A Federal approach and intervention was demanded to deal with increased crime on Long Island. President Trump’s visit to Long Island in 2016, where he vowed to wipe out MS13 using the weight of the federal government and federal law enforcement, produced massive protests both pro and anti-immigration. President Trump, through executive order, has made several changes in law enforcement and immigration practice that is significantly shifting the immigration/deportation landscape. The grounds for asylum seekers—sexual assault, fear of gang behavior, poverty, domestic violence—are no longer accepted. The termination of DACA, and attempts to end temporary protected status for those whose countries suffered disasters are also policies in play. Equally profound and alarming is the eroding of due process. A wider berth has been given to ICE enforcers. The definition of “a risk to public safety” that used to be decided by judges,
is now the purview of ICE. Before this change, judges had to make rulings and issues warrants. Individuals who have been charged, but not convicted, as well as resolved cases, green card holders and permanent resident holders can be re-opened for re-examination and deportation. Since local law enforcement officials are sometimes housed in courts, hospitals and educational institutions, and though they claim not to assist ICE, these “systems” become pipelines for ICE enforcers who often wait outside public facilities as immigrants attend court dates, some toward legalizing their status.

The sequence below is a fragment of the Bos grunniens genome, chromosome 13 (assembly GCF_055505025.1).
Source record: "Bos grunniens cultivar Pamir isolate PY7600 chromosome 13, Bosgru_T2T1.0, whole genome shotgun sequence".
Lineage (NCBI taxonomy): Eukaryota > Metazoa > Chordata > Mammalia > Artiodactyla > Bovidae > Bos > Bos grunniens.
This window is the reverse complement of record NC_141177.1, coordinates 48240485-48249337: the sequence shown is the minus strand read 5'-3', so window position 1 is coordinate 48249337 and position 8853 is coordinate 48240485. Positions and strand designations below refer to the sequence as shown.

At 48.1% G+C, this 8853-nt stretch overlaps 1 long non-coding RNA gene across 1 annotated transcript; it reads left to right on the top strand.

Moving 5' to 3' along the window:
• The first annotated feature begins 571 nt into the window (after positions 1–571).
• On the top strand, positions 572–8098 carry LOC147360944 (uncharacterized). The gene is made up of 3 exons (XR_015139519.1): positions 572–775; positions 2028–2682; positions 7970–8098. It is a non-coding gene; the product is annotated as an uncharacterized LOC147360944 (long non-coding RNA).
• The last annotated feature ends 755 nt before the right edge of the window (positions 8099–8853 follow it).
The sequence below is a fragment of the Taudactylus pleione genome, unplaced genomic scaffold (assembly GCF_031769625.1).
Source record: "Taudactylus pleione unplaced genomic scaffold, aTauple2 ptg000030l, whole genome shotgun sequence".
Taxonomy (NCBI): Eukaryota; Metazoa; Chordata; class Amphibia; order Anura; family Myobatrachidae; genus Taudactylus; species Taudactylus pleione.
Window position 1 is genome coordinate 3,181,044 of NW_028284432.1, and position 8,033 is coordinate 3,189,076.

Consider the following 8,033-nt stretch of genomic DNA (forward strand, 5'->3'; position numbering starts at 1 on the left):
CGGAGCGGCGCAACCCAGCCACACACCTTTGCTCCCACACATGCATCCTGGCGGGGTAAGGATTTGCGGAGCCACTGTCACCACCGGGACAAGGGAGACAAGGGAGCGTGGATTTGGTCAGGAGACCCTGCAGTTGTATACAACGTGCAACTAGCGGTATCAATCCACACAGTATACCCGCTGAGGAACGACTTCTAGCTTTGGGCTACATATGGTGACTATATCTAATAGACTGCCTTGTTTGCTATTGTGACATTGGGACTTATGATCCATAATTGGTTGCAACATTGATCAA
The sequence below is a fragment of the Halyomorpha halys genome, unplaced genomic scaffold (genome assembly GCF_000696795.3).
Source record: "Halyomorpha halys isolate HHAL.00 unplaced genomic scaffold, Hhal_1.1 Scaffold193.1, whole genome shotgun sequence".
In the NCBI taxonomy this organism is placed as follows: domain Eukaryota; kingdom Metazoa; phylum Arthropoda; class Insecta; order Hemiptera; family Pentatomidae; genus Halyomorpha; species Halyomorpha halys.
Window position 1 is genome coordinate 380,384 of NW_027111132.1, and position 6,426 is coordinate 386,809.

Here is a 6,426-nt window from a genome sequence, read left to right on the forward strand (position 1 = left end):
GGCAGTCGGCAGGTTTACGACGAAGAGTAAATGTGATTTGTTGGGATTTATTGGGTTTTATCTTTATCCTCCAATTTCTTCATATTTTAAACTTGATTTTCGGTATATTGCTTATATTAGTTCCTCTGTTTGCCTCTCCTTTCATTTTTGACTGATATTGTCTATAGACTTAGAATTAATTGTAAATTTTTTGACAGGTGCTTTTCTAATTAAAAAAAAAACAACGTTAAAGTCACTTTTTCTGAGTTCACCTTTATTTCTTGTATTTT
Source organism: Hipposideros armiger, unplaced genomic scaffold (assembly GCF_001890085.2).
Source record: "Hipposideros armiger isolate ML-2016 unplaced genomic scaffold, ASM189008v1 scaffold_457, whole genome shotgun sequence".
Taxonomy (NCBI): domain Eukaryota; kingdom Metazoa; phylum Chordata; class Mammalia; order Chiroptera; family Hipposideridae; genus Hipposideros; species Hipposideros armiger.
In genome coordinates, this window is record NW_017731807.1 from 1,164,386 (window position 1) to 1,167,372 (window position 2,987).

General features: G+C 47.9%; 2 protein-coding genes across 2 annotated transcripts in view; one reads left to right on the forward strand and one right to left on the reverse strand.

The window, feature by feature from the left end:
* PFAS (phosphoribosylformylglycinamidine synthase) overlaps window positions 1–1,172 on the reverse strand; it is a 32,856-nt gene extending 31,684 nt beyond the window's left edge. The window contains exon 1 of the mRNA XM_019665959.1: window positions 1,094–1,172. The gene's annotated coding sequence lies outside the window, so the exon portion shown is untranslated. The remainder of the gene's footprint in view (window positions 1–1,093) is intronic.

The result of these policies have had profound effects on the Latino communities in Suffolk County. Parents have been more reluctant to participate in community activities, while a decline in people applying for recertification is another. Distrust of local police and authorities have eroded people’s ability to seek help for themselves as MS 13 attacks them as well. My own adult college students at a SUNY college were often reluctant to come to appointments because of our location in a state facility. The stress and fear factors have exacerbated mental health issues in the Latino community who already have poor access to, and are reluctant to seek treatment.
These policies have also had negative effects on farms and businesses in Suffolk. While elected officials and law enforcement often denounce what they describe as a broken immigration system, they also identify the need to create a more efficient guest worker program for East End farms. Anti-immigrant legislation and sentiment hurts the economy, but also divides the community, creates intolerance and defames the reputation of particular towns.
Both federal and local policy changes have been developed under the theory of “deterrence logic”. The U.S. currently refuses to be a refuge for people with problems in their countries of origin. AmerIcans are often unaware of the tumult in Central America, that people quite literally are running for their lives as their own countries are filled with corrupt governments, domestic violence, gang violence, MS 13, and sex and drug trafficking. However, the arduous trip to cross into the U.S. is STILL preferable to remaining where they are. While fewer people may be attempting to cross, terrorizing these immigrants, many of whom are here legally, calls into question the acclaimed American narrative of a “nation of immigrants.” This narrative has been replaced by an “immigrant emergency” narrative which gained traction in the aftermath of 9/11. We are not a melting pot, but rather a pressure cooker here in Suffolk County, New York.
Barbara Kantz, Ph.D., M.S.W., is a retired college professor who taught Latin American History and Human Services at SUNY.